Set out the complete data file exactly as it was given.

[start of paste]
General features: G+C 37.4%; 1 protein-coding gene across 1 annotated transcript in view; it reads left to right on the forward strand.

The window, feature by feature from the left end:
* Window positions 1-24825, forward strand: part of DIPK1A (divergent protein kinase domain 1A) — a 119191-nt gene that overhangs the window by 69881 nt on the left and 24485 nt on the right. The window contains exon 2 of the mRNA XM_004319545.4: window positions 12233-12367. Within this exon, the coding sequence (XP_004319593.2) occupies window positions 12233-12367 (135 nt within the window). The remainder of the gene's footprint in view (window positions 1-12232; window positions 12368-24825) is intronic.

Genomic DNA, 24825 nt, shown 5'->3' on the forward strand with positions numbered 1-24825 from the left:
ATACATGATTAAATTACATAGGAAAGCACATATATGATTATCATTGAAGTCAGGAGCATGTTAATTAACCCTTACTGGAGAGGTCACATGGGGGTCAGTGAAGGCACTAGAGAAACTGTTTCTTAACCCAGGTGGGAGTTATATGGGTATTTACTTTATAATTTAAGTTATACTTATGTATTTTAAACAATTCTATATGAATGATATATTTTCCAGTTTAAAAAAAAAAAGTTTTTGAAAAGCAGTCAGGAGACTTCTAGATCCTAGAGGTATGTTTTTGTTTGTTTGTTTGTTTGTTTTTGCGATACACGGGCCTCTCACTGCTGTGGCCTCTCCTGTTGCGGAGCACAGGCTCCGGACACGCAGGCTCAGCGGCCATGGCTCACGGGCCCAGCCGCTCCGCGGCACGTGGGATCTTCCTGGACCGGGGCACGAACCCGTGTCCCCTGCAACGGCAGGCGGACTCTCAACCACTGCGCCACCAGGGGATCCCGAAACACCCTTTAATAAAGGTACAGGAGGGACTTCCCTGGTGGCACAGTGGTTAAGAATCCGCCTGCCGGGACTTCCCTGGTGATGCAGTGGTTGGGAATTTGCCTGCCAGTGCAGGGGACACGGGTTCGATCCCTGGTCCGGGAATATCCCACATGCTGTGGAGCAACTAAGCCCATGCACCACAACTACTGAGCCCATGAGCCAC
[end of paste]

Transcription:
General features: G+C 37.4%; 1 protein-coding gene across 1 annotated transcript in view; it reads left to right on the forward strand.

The window, feature by feature from the left end:
* Window positions 1-24825, forward strand: part of DIPK1A (divergent protein kinase domain 1A) — a 119191-nt gene that overhangs the window by 69881 nt on the left and 24485 nt on the right. The window contains exon 2 of the mRNA XM_004319545.4: window positions 12233-12367. Within this exon, the coding sequence (XP_004319593.2) occupies window positions 12233-12367 (135 nt within the window). The remainder of the gene's footprint in view (window positions 1-12232; window positions 12368-24825) is intronic.

Genomic DNA, 24825 nt, shown 5'->3' on the forward strand with positions numbered 1-24825 from the left:
ATACATGATTAAATTACATAGGAAAGCACATATATGATTATCATTGAAGTCAGGAGCATGTTAATTAACCCTTACTGGAGAGGTCACATGGGGGTCAGTGAAGGCACTAGAGAAACTGTTTCTTAACCCAGGTGGGAGTTATATGGGTATTTACTTTATAATTTAAGTTATACTTATGTATTTTAAACAATTCTATATGAATGATATATTTTCCAGTTTAAAAAAAAAAAGTTTTTGAAAAGCAGTCAGGAGACTTCTAGATCCTAGAGGTATGTTTTTGTTTGTTTGTTTGTTTGTTTTTGCGATACACGGGCCTCTCACTGCTGTGGCCTCTCCTGTTGCGGAGCACAGGCTCCGGACACGCAGGCTCAGCGGCCATGGCTCACGGGCCCAGCCGCTCCGCGGCACGTGGGATCTTCCTGGACCGGGGCACGAACCCGTGTCCCCTGCAACGGCAGGCGGACTCTCAACCACTGCGCCACCAGGGGATCCCGAAACACCCTTTAATAAAGGTACAGGAGGGACTTCCCTGGTGGCACAGTGGTTAAGAATCCGCCTGCCGGGACTTCCCTGGTGATGCAGTGGTTGGGAATTTGCCTGCCAGTGCAGGGGACACGGGTTCGATCCCTGGTCCGGGAATATCCCACATGCTGTGGAGCAACTAAGCCCATGCACCACAACTACTGAGCCCATGAGCCAC